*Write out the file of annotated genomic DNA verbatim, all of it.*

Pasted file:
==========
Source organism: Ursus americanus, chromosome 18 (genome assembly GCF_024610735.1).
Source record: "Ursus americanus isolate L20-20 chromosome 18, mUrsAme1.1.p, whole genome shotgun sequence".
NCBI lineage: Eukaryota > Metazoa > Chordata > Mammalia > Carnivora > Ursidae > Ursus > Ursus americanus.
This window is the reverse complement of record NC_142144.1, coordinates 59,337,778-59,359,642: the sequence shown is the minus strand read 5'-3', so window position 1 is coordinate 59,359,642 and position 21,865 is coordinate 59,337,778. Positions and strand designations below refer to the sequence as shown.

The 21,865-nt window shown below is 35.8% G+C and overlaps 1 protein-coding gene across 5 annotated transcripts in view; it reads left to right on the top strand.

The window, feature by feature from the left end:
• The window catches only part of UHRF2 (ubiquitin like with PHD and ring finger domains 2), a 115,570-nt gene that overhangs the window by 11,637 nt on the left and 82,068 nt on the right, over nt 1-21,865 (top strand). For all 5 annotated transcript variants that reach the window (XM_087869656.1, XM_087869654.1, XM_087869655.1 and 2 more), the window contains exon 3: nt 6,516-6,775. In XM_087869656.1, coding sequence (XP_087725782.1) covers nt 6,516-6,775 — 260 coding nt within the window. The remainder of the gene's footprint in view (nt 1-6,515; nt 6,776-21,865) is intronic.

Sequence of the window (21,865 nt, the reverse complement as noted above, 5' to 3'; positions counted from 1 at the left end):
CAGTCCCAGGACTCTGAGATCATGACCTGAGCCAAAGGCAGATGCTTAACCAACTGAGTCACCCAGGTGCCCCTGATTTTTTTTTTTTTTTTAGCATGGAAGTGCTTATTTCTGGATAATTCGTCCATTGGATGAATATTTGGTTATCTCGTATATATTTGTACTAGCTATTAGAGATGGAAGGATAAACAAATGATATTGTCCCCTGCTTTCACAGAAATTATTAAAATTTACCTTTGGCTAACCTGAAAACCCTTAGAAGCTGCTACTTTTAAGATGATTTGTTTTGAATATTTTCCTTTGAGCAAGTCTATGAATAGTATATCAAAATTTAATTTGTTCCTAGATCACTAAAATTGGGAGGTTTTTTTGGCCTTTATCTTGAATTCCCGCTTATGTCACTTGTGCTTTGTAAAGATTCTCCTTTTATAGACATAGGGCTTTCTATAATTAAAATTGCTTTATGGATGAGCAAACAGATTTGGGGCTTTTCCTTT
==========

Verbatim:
Source organism: Ursus americanus, chromosome 18 (genome assembly GCF_024610735.1).
Source record: "Ursus americanus isolate L20-20 chromosome 18, mUrsAme1.1.p, whole genome shotgun sequence".
NCBI lineage: Eukaryota > Metazoa > Chordata > Mammalia > Carnivora > Ursidae > Ursus > Ursus americanus.
This window is the reverse complement of record NC_142144.1, coordinates 59,337,778-59,359,642: the sequence shown is the minus strand read 5'-3', so window position 1 is coordinate 59,359,642 and position 21,865 is coordinate 59,337,778. Positions and strand designations below refer to the sequence as shown.

The 21,865-nt window shown below is 35.8% G+C and overlaps 1 protein-coding gene across 5 annotated transcripts in view; it reads left to right on the top strand.

The window, feature by feature from the left end:
• The window catches only part of UHRF2 (ubiquitin like with PHD and ring finger domains 2), a 115,570-nt gene that overhangs the window by 11,637 nt on the left and 82,068 nt on the right, over nt 1-21,865 (top strand). For all 5 annotated transcript variants that reach the window (XM_087869656.1, XM_087869654.1, XM_087869655.1 and 2 more), the window contains exon 3: nt 6,516-6,775. In XM_087869656.1, coding sequence (XP_087725782.1) covers nt 6,516-6,775 — 260 coding nt within the window. The remainder of the gene's footprint in view (nt 1-6,515; nt 6,776-21,865) is intronic.

Sequence of the window (21,865 nt, the reverse complement as noted above, 5' to 3'; positions counted from 1 at the left end):
CAGTCCCAGGACTCTGAGATCATGACCTGAGCCAAAGGCAGATGCTTAACCAACTGAGTCACCCAGGTGCCCCTGATTTTTTTTTTTTTTTTAGCATGGAAGTGCTTATTTCTGGATAATTCGTCCATTGGATGAATATTTGGTTATCTCGTATATATTTGTACTAGCTATTAGAGATGGAAGGATAAACAAATGATATTGTCCCCTGCTTTCACAGAAATTATTAAAATTTACCTTTGGCTAACCTGAAAACCCTTAGAAGCTGCTACTTTTAAGATGATTTGTTTTGAATATTTTCCTTTGAGCAAGTCTATGAATAGTATATCAAAATTTAATTTGTTCCTAGATCACTAAAATTGGGAGGTTTTTTTGGCCTTTATCTTGAATTCCCGCTTATGTCACTTGTGCTTTGTAAAGATTCTCCTTTTATAGACATAGGGCTTTCTATAATTAAAATTGCTTTATGGATGAGCAAACAGATTTGGGGCTTTTCCTTT